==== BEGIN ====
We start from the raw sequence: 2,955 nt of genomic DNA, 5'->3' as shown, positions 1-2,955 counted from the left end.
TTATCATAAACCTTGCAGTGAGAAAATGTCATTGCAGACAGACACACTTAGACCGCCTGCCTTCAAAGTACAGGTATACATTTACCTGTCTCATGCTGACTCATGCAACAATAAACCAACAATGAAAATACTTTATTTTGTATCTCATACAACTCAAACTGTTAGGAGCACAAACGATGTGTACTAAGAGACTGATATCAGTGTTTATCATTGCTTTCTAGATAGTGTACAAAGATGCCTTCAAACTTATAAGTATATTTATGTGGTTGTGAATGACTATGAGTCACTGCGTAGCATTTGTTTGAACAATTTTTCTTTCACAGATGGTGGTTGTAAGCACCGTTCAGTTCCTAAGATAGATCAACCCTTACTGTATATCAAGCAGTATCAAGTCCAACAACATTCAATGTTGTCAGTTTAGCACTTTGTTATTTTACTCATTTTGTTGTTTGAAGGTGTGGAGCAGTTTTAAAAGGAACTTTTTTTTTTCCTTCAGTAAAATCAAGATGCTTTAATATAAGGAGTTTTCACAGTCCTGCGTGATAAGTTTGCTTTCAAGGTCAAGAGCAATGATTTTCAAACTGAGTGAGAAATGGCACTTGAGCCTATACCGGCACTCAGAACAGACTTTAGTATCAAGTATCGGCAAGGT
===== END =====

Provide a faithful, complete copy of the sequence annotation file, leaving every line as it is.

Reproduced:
We start from the raw sequence: 2,955 nt of genomic DNA, 5'->3' as shown, positions 1-2,955 counted from the left end.
TTATCATAAACCTTGCAGTGAGAAAATGTCATTGCAGACAGACACACTTAGACCGCCTGCCTTCAAAGTACAGGTATACATTTACCTGTCTCATGCTGACTCATGCAACAATAAACCAACAATGAAAATACTTTATTTTGTATCTCATACAACTCAAACTGTTAGGAGCACAAACGATGTGTACTAAGAGACTGATATCAGTGTTTATCATTGCTTTCTAGATAGTGTACAAAGATGCCTTCAAACTTATAAGTATATTTATGTGGTTGTGAATGACTATGAGTCACTGCGTAGCATTTGTTTGAACAATTTTTCTTTCACAGATGGTGGTTGTAAGCACCGTTCAGTTCCTAAGATAGATCAACCCTTACTGTATATCAAGCAGTATCAAGTCCAACAACATTCAATGTTGTCAGTTTAGCACTTTGTTATTTTACTCATTTTGTTGTTTGAAGGTGTGGAGCAGTTTTAAAAGGAACTTTTTTTTTTCCTTCAGTAAAATCAAGATGCTTTAATATAAGGAGTTTTCACAGTCCTGCGTGATAAGTTTGCTTTCAAGGTCAAGAGCAATGATTTTCAAACTGAGTGAGAAATGGCACTTGAGCCTATACCGGCACTCAGAACAGACTTTAGTATCAAGTATCGGCAAGGT